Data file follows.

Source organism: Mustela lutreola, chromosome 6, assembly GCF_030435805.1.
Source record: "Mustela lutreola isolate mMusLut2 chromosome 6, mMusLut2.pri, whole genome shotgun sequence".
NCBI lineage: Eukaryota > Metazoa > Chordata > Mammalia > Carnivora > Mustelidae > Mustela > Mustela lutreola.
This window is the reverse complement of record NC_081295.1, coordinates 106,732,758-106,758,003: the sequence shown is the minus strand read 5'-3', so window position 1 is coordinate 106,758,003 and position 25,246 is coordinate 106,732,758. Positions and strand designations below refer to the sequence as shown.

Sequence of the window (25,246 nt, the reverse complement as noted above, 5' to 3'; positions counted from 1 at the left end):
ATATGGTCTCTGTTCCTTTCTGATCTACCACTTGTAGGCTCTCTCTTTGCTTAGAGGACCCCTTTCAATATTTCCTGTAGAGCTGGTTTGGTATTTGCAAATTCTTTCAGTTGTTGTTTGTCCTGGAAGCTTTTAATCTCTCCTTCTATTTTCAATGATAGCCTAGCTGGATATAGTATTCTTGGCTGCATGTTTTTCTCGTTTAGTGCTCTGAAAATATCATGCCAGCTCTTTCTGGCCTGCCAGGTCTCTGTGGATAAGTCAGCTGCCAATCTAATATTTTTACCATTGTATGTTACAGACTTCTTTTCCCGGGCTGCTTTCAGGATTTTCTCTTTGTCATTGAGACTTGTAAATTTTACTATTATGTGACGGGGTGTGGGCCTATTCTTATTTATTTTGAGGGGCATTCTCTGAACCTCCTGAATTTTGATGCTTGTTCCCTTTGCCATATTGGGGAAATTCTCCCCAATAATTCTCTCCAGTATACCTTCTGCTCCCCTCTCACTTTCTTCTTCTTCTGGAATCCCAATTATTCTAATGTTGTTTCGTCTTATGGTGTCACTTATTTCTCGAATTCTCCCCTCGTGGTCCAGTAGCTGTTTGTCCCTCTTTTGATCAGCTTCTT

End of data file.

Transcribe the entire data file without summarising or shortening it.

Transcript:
Source organism: Mustela lutreola, chromosome 6, assembly GCF_030435805.1.
Source record: "Mustela lutreola isolate mMusLut2 chromosome 6, mMusLut2.pri, whole genome shotgun sequence".
NCBI lineage: Eukaryota > Metazoa > Chordata > Mammalia > Carnivora > Mustelidae > Mustela > Mustela lutreola.
This window is the reverse complement of record NC_081295.1, coordinates 106,732,758-106,758,003: the sequence shown is the minus strand read 5'-3', so window position 1 is coordinate 106,758,003 and position 25,246 is coordinate 106,732,758. Positions and strand designations below refer to the sequence as shown.

Sequence of the window (25,246 nt, the reverse complement as noted above, 5' to 3'; positions counted from 1 at the left end):
ATATGGTCTCTGTTCCTTTCTGATCTACCACTTGTAGGCTCTCTCTTTGCTTAGAGGACCCCTTTCAATATTTCCTGTAGAGCTGGTTTGGTATTTGCAAATTCTTTCAGTTGTTGTTTGTCCTGGAAGCTTTTAATCTCTCCTTCTATTTTCAATGATAGCCTAGCTGGATATAGTATTCTTGGCTGCATGTTTTTCTCGTTTAGTGCTCTGAAAATATCATGCCAGCTCTTTCTGGCCTGCCAGGTCTCTGTGGATAAGTCAGCTGCCAATCTAATATTTTTACCATTGTATGTTACAGACTTCTTTTCCCGGGCTGCTTTCAGGATTTTCTCTTTGTCATTGAGACTTGTAAATTTTACTATTATGTGACGGGGTGTGGGCCTATTCTTATTTATTTTGAGGGGCATTCTCTGAACCTCCTGAATTTTGATGCTTGTTCCCTTTGCCATATTGGGGAAATTCTCCCCAATAATTCTCTCCAGTATACCTTCTGCTCCCCTCTCACTTTCTTCTTCTTCTGGAATCCCAATTATTCTAATGTTGTTTCGTCTTATGGTGTCACTTATTTCTCGAATTCTCCCCTCGTGGTCCAGTAGCTGTTTGTCCCTCTTTTGATCAGCTTCTT